A fatty acid consists of a long chain of carbon and hydrogen atoms called a hydrocarbon chain.
A typical fatty acid contains 12–18 carbons, though some may have as few as 4 or as many as 36. Looking at the picture of Lauric acid below, each yellow dot represents a carbon atom most of which are bonded to 2 hydrogen atoms.
It is the fatty acids that are important for this blog.
So, now back to the difference.
What is the Difference Between SLS and SCS?
The process to make SLS involves a chemical reaction that isolates one fatty acid from either petroleum, coconut oil, or palm oil. Whereas SCS is derived from a blend of fatty acids from coconut or palm oil.
Coconut-derived Sodium Lauryl Sulfate (SLS) and Sodium Coco Sulfate (SCS) are quite similar.
In fact, SCS actually contains SLS. The difference lies in the type of fatty acids used.
The process to make Sodium Lauryl Sulfate begins with the isolation of one particular fatty acid from the coconut oil called Lauric Acid (C12).
The lauric acid is converted into lauryl alcohol by a process called hydrogenation.
The lauryl alcohol is then converted into lauryl sulfate by reacting it with sulfuric acid.
In the final step, the lauryl sulfate is neutralized with sodium carbonate and the result is sodium lauryl sulfate.
The process to make Sodium Coco Sulfate is the same as described above for SLS except instead of isolating only one fatty acid, Lauric Acid, SCS is made from a blend of all the fatty acids in coconut oil, including lauric acid.
The name "sodium coco sulfate" is a quite misleading since it is not actually one ingredient. Instead of placing the names of all of the "fatty acid" sulfates in the ingredient list, sodium coco sulfate is simply the name used for a synthetic blend consisting of sodium lauryl sulfate, sodium caprylic sulfate, sulfate, sodium stearyl sulfate, sodium oleic sulfate, etc.
Since SCS has a more complex molecular structure it seems to cause less skin irritation than SLS.
The Fatty Acid Composition table comes from an article on ScienceDirect website written by J.J. Lal, et al. in the Encyclopedia of Food Sciences and Nutrition (Second Edition). The percentage of each fatty acid will vary depending on the sample.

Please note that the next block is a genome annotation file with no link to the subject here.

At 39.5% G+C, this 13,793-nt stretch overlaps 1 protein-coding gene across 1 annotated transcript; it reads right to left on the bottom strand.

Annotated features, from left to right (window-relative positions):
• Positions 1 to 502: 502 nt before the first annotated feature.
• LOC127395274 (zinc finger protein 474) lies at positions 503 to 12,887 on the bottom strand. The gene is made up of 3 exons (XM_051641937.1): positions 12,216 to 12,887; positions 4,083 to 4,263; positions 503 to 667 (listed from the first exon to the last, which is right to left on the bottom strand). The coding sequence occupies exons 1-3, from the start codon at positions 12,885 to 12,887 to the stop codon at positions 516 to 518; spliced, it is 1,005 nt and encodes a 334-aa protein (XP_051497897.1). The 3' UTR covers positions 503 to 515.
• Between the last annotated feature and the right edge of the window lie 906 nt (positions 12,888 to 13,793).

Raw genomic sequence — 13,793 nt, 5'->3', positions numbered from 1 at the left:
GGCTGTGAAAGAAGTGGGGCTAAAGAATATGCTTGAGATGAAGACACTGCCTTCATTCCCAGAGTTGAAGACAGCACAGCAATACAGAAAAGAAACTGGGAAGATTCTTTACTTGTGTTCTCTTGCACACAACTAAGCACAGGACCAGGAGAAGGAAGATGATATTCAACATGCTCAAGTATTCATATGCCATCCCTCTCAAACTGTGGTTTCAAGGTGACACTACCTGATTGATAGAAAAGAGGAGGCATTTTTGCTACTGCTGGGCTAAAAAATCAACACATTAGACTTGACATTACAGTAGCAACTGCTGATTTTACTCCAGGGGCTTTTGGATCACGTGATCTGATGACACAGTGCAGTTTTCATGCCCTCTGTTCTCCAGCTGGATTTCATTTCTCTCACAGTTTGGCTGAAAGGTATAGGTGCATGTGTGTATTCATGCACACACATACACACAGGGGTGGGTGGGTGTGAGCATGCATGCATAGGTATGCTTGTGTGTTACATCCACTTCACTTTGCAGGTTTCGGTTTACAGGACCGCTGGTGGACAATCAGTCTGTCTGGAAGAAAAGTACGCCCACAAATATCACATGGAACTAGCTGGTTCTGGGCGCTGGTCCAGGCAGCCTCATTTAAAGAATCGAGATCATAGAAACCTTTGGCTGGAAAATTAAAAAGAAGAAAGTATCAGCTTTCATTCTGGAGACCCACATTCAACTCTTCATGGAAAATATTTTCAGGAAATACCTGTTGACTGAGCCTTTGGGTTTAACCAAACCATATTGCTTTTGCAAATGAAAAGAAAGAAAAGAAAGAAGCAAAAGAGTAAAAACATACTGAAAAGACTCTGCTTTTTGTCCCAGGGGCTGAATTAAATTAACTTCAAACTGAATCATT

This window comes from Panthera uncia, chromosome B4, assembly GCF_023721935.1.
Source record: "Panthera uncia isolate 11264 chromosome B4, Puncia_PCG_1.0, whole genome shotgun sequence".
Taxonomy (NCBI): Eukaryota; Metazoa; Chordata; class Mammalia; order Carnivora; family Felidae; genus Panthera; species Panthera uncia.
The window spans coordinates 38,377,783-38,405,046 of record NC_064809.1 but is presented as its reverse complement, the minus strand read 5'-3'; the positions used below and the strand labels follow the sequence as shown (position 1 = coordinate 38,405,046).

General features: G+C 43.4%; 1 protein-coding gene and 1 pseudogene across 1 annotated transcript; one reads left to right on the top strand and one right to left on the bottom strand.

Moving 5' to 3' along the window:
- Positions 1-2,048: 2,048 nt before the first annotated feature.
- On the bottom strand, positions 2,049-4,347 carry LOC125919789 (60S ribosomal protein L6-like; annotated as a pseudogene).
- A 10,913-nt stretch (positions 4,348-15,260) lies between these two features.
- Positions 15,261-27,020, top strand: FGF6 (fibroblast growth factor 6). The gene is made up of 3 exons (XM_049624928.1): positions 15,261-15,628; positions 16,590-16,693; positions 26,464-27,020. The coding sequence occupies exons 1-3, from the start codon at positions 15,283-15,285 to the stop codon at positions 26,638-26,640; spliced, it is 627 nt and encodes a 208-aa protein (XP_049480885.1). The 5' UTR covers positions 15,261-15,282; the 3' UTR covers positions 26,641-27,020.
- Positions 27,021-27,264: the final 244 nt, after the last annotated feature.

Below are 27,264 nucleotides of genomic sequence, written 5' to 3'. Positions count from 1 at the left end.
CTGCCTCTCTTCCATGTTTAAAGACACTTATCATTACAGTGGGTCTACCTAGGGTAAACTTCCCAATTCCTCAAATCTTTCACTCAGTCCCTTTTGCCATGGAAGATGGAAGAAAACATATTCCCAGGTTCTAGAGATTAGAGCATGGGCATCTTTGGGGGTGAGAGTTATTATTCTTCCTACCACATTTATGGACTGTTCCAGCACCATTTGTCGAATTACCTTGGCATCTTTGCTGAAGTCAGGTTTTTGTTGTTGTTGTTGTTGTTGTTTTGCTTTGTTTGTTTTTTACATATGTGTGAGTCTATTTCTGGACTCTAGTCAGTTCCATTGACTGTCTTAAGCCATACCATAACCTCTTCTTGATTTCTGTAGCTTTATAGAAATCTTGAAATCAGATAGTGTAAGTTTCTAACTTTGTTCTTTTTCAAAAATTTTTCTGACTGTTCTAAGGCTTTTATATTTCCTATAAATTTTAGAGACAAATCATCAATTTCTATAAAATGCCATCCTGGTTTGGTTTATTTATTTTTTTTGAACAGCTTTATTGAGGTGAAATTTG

Sodium Coco Sulfate contains Sodium Lauryl Sulfate
- Sodium Coco Sulfate is a blend of the fatty acids in coconut oil
- Coconut oil is comprised of around 40 to 50% lauric acid*
- That means that the Sodium Coco Sulfate may actually contain 40 to 50% Sodium Lauryl Sulfate
Lots of personal care products proudly say they are “SLS-free” since they use Sodium Coco Sulfate (SCS). As it turns out, SCS is not all that different to Sodium Lauryl Sulfate (SLS).
The bottom line lies in science. SCS contains SLS.
*The percentage of Lauric acid will vary depending on the sample.
Why Do Companies Use Sodium Coco Sulfate?
If you want to create a product that cleans and lathers you need a surfactant. If not a natural surfactant, like soap, then a synthetic detergent or syndet. By combining variations of different synthetic detergents, a syndet soap or shampoo is formed. Most commercial soaps are actually syndet bars. Liquid shampoo and shower gels are syndet but in liquid form.
Shampoo bars are becoming increasingly popular, especially for consumers concerned about plastic waste. The solid bars can be easily packaged in a recyclable cardboard box.
Some of the more "natural" companies have traded synthetic surfactants like Sodium Lauryl Sulfate for Sodium Coco Sulfate or Sodium Cocoyl Isethionate since they can be derived from coconut or palm oils and seem to be less irritating on the skin and scalp.
Since many people have been using traditional liquid shampoo their whole life, switching to a bar form is a big change. The shampoo bars containing Sodium Coco Sulfate are made with many of the same ingredients as your favorite liquid shampoo, only without the extra water and plastic bottle. These syndet bars usually create a lot of foamy lather and come in fun colors and scents.